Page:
Saturday, June 17, 2006
Rules of Engagement
The debates in Tractate Sanhedrin to determine who is qualified to judge, setting conditions for incarceration, and the relative severity of various punishments provide a useful model for attempting to understand the American role in Iraq. The graphic shown above this paragraph is a portion of a visual representation published in today's NY Times to aid our understanding of the chronology of the killings of Iraqi civilians in Haditha on November 19, 2005. Two front-page articles raise issues related to the conduct of troops in Iraq that we can imagine the rabbis debating in principle and perhaps even with the specific known facts.
First, there is the question of whether the use of lethal force is permissible against those believed responsible for murder; in this case, by the planting of a roadside bomb. I believe that everyone would agree that if the marines believed that they were under attack and in immediate danger, the use of lethal force would be justified. Legally, the marines would be entitled to protect themselves under their own officially sanctioned rules of engagement. Some rabbis might suggest that if they were certain that their targets were attacking them, they were obliged to shoot to save themselves, but that they were first obliged to be certain that their targets were indeed attacking them. (In this case, if the marines did in fact share the certainty that they were under a sustained attack by their targets, they were mistaken, since their targets turned out to be innocent civilians. Nevertheless, their understanding of the situation at the moment they fired their weapons is the sole determining factor of their guilt or innocence.)
Second, there is the question of the responsibility of the governing authorities who establish the official rules of engagement and provide the only training and resources the marines receive before being handed weapons and placed in the line of fire. These marines had previously been stationed in Falluja, where the areas they patrolled had been cleared of civilians, and house-to-house fighting was the norm. Marines were trained in a technique called clearing by fire. In the Times article an unidentified marine describes the technique: "You stick the weapon around and clear the room," he said. "It's called prepping the room."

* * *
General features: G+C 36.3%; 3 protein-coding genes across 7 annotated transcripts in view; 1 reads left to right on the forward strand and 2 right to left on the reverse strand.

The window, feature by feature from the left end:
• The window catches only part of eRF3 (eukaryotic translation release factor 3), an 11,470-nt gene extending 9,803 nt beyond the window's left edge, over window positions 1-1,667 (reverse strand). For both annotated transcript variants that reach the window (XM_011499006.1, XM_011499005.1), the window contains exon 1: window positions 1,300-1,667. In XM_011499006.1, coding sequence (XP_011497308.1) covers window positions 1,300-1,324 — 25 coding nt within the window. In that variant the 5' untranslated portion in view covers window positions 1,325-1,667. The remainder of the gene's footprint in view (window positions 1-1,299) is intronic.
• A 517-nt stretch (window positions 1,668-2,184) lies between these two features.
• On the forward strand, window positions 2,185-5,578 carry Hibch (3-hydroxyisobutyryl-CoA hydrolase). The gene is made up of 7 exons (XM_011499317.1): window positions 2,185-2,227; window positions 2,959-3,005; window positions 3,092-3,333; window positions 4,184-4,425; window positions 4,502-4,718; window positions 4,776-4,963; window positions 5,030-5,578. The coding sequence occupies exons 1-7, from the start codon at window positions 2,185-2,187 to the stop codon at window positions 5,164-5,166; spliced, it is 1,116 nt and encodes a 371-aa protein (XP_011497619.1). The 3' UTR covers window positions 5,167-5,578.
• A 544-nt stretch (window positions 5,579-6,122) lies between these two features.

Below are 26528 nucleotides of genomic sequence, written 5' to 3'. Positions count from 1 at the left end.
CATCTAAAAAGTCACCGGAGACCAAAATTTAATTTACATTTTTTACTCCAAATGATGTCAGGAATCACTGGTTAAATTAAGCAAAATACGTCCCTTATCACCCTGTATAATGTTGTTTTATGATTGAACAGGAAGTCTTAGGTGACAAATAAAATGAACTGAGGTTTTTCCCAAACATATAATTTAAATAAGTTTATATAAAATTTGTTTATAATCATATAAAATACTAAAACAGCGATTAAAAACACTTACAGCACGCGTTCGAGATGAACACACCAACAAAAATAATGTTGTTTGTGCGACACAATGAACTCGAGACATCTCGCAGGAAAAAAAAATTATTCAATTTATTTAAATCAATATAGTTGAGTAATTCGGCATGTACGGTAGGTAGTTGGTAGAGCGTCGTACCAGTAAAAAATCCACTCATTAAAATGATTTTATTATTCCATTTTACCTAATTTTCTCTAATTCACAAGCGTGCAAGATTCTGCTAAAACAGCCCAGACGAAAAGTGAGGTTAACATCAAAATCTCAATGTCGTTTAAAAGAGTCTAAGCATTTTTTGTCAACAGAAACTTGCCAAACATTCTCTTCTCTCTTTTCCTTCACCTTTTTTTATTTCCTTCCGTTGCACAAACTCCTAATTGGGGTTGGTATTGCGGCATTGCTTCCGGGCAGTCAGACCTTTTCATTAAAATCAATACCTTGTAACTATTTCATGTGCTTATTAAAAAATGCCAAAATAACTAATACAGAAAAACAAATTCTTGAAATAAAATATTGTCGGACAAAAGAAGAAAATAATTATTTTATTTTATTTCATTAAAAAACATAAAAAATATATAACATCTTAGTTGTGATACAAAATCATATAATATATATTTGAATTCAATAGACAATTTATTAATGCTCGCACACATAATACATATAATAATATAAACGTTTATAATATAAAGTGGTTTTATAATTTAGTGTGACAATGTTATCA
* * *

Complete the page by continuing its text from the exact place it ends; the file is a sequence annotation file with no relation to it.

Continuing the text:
Since Haditha, unlike Falluja, had a substantial civilian population, the governing authorities did provide training between those two postings in how to protect civilians during combat. We need to know if the training included testing (or some other form of evaluation) and whether those who did not pass were held back. The soldier quoted in the last paragraph served in both Falluja and Haditha, and his last comment suggests that the training was ineffective: "You've got to do whatever it takes to get home. If it takes clearing by fire where there's civilians, that's it." The last sentence, which fails to meet the rabbinic standard prohibiting the destruction of innocent lives to save oneself, also belies the marines mission: Their role is to protect the civilians by putting themselves in harm's way. If the unidentified marine quoted here is representative, they understand their mission as "to do whatever it takes to get home."
As Congress (the closest deliberative body we have to a Sanhedrin in this sorry mess) debates whether we should remain in Iraq, they should also be defining what our goal is moving forward, and whether or not it includes putting the lives of our soldiers at risk to provide peace, security and freedom for Iraqi civilians. Moreover, we all need to come to terms with the consequences of failing to live up to our own highest standards. Whether or not the marines believed they were defending themselves or were caught up in an adrenaline and testosterone intoxicated vengeful rage and flaying out destructively with no clear target, the official account "that 15 Iraqi civilians had been killed in a bombing . . . and that marines had killed eight insurgents"-- obviously false and self-serving statements that can only fuel the fires of hostility and mistrust among the Iraqis we deployed to protect-- has never been retracted. How can anyone respect or trust us when we let these falsehoods stand? This failure to acknowledge our responsibility does more long-term damage than the unfortunate incident it attempts to conceal.